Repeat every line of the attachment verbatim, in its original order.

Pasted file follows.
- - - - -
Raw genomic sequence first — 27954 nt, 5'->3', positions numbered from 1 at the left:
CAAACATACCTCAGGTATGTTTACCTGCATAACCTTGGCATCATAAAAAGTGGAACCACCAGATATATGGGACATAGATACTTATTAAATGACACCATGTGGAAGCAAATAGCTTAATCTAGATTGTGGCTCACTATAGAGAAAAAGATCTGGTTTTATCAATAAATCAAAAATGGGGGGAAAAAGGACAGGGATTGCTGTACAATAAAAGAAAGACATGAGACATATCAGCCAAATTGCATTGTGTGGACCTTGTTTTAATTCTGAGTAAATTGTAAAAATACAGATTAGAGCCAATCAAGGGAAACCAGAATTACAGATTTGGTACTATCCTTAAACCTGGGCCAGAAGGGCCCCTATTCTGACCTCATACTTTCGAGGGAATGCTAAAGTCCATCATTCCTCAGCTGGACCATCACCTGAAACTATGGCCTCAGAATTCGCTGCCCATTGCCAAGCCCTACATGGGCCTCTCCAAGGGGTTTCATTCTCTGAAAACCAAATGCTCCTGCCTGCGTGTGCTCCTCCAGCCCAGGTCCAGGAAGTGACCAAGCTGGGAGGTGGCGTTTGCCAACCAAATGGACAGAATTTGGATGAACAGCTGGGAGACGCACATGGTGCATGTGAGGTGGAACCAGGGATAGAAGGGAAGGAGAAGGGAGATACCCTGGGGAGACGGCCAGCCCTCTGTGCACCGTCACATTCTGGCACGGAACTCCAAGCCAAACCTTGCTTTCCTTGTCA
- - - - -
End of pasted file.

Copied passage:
Raw genomic sequence first — 27954 nt, 5'->3', positions numbered from 1 at the left:
CAAACATACCTCAGGTATGTTTACCTGCATAACCTTGGCATCATAAAAAGTGGAACCACCAGATATATGGGACATAGATACTTATTAAATGACACCATGTGGAAGCAAATAGCTTAATCTAGATTGTGGCTCACTATAGAGAAAAAGATCTGGTTTTATCAATAAATCAAAAATGGGGGGAAAAAGGACAGGGATTGCTGTACAATAAAAGAAAGACATGAGACATATCAGCCAAATTGCATTGTGTGGACCTTGTTTTAATTCTGAGTAAATTGTAAAAATACAGATTAGAGCCAATCAAGGGAAACCAGAATTACAGATTTGGTACTATCCTTAAACCTGGGCCAGAAGGGCCCCTATTCTGACCTCATACTTTCGAGGGAATGCTAAAGTCCATCATTCCTCAGCTGGACCATCACCTGAAACTATGGCCTCAGAATTCGCTGCCCATTGCCAAGCCCTACATGGGCCTCTCCAAGGGGTTTCATTCTCTGAAAACCAAATGCTCCTGCCTGCGTGTGCTCCTCCAGCCCAGGTCCAGGAAGTGACCAAGCTGGGAGGTGGCGTTTGCCAACCAAATGGACAGAATTTGGATGAACAGCTGGGAGACGCACATGGTGCATGTGAGGTGGAACCAGGGATAGAAGGGAAGGAGAAGGGAGATACCCTGGGGAGACGGCCAGCCCTCTGTGCACCGTCACATTCTGGCACGGAACTCCAAGCCAAACCTTGCTTTCCTTGTCA